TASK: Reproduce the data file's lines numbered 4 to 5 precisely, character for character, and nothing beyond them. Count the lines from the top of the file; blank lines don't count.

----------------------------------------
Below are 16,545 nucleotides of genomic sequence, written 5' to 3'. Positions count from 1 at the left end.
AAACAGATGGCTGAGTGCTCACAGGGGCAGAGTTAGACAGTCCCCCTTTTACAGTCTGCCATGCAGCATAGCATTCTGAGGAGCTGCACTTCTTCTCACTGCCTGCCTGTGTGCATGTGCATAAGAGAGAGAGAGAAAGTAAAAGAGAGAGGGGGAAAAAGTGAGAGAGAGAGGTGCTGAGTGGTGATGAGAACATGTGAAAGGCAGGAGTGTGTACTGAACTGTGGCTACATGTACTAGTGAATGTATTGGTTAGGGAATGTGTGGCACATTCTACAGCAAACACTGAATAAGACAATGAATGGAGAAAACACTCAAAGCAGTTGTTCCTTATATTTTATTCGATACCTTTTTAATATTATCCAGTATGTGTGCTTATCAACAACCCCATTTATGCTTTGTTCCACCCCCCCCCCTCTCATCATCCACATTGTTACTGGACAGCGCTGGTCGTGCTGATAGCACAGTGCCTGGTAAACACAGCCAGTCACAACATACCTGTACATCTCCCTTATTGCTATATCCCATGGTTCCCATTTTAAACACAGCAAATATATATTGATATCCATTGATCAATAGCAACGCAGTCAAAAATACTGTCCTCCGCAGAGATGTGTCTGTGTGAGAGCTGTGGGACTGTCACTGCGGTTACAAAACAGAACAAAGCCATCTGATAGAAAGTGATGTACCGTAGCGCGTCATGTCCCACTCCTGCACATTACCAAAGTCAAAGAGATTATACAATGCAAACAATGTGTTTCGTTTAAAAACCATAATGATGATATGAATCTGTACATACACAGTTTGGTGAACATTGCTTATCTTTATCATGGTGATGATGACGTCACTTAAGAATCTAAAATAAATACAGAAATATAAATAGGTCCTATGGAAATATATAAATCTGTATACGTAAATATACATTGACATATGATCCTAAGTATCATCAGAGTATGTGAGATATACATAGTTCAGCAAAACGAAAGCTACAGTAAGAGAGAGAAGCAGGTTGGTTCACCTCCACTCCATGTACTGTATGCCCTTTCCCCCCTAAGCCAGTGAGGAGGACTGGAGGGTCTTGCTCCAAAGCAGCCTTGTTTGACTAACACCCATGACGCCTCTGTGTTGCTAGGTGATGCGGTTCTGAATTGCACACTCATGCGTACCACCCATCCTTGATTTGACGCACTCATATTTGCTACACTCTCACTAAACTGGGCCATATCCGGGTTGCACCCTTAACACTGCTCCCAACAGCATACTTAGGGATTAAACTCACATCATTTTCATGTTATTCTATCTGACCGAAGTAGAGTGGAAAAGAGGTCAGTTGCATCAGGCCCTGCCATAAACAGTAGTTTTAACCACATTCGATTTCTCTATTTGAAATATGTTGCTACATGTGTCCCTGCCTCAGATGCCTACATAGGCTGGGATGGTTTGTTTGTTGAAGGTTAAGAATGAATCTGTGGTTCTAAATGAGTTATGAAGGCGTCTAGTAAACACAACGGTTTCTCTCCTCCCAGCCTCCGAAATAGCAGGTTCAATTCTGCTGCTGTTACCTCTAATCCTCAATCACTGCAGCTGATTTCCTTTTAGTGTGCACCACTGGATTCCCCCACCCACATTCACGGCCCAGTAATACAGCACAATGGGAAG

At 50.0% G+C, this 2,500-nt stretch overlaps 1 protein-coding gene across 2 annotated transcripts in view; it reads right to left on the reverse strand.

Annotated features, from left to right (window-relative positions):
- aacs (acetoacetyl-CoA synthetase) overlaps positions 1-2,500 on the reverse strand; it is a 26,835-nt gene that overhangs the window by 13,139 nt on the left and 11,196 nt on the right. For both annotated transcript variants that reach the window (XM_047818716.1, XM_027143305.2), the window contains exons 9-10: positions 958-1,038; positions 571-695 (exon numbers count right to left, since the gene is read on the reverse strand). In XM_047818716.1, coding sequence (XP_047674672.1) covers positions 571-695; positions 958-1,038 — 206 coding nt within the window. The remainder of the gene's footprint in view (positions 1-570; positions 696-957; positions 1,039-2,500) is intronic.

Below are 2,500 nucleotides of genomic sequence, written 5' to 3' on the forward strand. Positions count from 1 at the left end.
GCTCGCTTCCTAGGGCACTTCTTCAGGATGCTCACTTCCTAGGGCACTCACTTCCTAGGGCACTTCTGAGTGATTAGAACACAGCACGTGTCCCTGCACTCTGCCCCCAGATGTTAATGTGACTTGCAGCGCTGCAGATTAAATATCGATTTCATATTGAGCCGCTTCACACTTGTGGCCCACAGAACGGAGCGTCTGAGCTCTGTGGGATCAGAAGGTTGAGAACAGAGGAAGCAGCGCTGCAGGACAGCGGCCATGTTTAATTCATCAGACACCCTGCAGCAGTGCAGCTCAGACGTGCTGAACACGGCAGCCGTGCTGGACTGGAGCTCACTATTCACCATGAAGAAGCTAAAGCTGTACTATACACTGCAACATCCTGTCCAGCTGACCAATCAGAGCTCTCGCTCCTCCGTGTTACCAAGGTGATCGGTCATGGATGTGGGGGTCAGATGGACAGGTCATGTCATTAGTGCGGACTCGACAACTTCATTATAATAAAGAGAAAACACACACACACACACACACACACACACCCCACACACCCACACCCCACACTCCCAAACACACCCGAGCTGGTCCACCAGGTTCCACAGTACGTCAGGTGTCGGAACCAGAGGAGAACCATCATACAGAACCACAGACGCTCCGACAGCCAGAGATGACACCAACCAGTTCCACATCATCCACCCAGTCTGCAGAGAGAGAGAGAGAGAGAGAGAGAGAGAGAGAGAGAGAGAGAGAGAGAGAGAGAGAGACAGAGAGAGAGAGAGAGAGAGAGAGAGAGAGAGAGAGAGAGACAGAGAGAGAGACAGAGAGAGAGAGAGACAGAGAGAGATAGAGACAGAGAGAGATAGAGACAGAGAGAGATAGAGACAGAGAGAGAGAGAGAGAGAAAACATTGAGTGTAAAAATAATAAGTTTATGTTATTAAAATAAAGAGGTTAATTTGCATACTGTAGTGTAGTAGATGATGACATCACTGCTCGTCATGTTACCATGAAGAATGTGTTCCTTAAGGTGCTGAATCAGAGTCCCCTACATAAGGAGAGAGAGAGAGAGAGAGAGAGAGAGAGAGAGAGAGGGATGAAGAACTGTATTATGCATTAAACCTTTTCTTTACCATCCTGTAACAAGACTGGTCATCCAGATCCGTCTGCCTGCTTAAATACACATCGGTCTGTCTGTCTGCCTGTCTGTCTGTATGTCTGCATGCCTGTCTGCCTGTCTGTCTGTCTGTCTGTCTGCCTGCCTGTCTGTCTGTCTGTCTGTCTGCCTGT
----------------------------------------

Annotated features, from left to right (window-relative positions):
- aacs (acetoacetyl-CoA synthetase) overlaps positions 1-2,500 on the reverse strand; it is a 26,835-nt gene that overhangs the window by 13,139 nt on the left and 11,196 nt on the right. For both annotated transcript variants that reach the window (XM_047818716.1, XM_027143305.2), the window contains exons 9-10: positions 958-1,038; positions 571-695 (exon numbers count right to left, since the gene is read on the reverse strand). In XM_047818716.1, coding sequence (XP_047674672.1) covers positions 571-695; positions 958-1,038 — 206 coding nt within the window. The remainder of the gene's footprint in view (positions 1-570; positions 696-957; positions 1,039-2,500) is intronic.